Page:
When they joined the police, Marina Faustino and Silvia Miers were part of a small minority, and to make their way in a world of men they had to “act tough.” Now, thanks to a gender equality policy, there are more and more policewomen in Argentina, fighting sexism and prejudice as well as crime.
Mention gender inequality in AIDS and the fact that more women than men live with HIV pops up. But another, rarely spoken about gendered difference is proving lethal to men with HIV.
Staring at the floor, Hassan, a 21-year-old Syrian refugee from Idlib in northwestern Syria, holds a set of identification papers in his hands. He picks out a small pink piece of paper with a few words on it stating that he must obtain a work contract, otherwise his residency visa will not be renewed.
Irina was 21 when she first started using drugs. More than 30 years later, having lost her husband, her home and her business to drugs, she is still battling her addiction.
The shooting of an unarmed black teenager by a white police officer in the southern United States earlier this month has led to widespread public outrage around issues of race, class and police brutality.
Just being young, dark-skinned, poor, and wearing a hood or cap exposes you to arrest as a suspected offender in the Argentine province of Córdoba. Arbitrary police detentions are based on the misdemeanour of “loitering”, meant to prevent crime but in fact a violation of constitutional rights.
Just before midnight on Feb. 12, Kayla Xavier Moore’s roommate dialed 911. Moore, 41, a paranoid schizophrenic, was off her prescription meds and highly agitated. The roommate thought he knew the drill – Moore would be taken to a psychiatric hospital, stabilised with medication and allowed to go home in 72 hours.
A top policewoman in southern Afghanistan has died after being shot by unknown attackers, months after her predecessor was also slain in similar circumstances.
Human rights defenders and members of the opposition in Honduras see a new elite military unit created to engage in policing as a drastic setback for the demilitarisation efforts that began two decades ago.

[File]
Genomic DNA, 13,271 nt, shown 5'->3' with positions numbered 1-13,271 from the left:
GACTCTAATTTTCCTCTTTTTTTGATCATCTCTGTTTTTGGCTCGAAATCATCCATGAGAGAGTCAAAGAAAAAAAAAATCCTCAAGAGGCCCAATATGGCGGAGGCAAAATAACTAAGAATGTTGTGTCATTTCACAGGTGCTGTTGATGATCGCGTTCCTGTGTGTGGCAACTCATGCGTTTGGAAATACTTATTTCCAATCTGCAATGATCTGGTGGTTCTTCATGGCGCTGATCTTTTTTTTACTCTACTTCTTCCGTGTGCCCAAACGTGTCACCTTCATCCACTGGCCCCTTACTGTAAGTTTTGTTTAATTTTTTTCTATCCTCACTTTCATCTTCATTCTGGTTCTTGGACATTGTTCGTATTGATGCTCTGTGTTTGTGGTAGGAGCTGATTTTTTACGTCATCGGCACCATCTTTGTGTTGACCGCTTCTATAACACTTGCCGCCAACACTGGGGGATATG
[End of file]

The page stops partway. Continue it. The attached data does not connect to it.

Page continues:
In Libya, a dose of LSD or the painkiller tramadol costs 78 cents, and a joint of cannabis is 7.80 dollars. Here, drugs are affordable to the poor for a simple reason. “Slashing prices is a way to create demand and open up a market,” a Western diplomat tells IPS in Tripoli, the capital.
Graphic video footage of an Egyptian man being dragged naked across a street and beaten by riot police during a protest in Cairo has sparked outrage in Egypt and heightened calls for police reform, a key demand of the 2011 uprising that toppled dictator Hosni Mubarak.
The doctrine of national security imposed by the United States on Latin America, which fostered the dictatorships of the 1970s and 1980s, is making a comeback in Honduras where a new law is combining military defence of the country with police strategies for maintaining domestic order.
Better known as drones, Unmanned Aerial Vehicles piloted by military in the U.S. hunt and kill suspected enemy combatants abroad. Now the drones are coming home to beef up local law enforcement.
The Taliban’s ruthless campaign against security forces has demoralised the forces, who are unable to put up a strong resistance to Islamic militants.
Police officers in Honduras are protesting regulatory measures and aptitude tests implemented as part of reforms aimed at purging the police force of corruption and growing links to organised crime.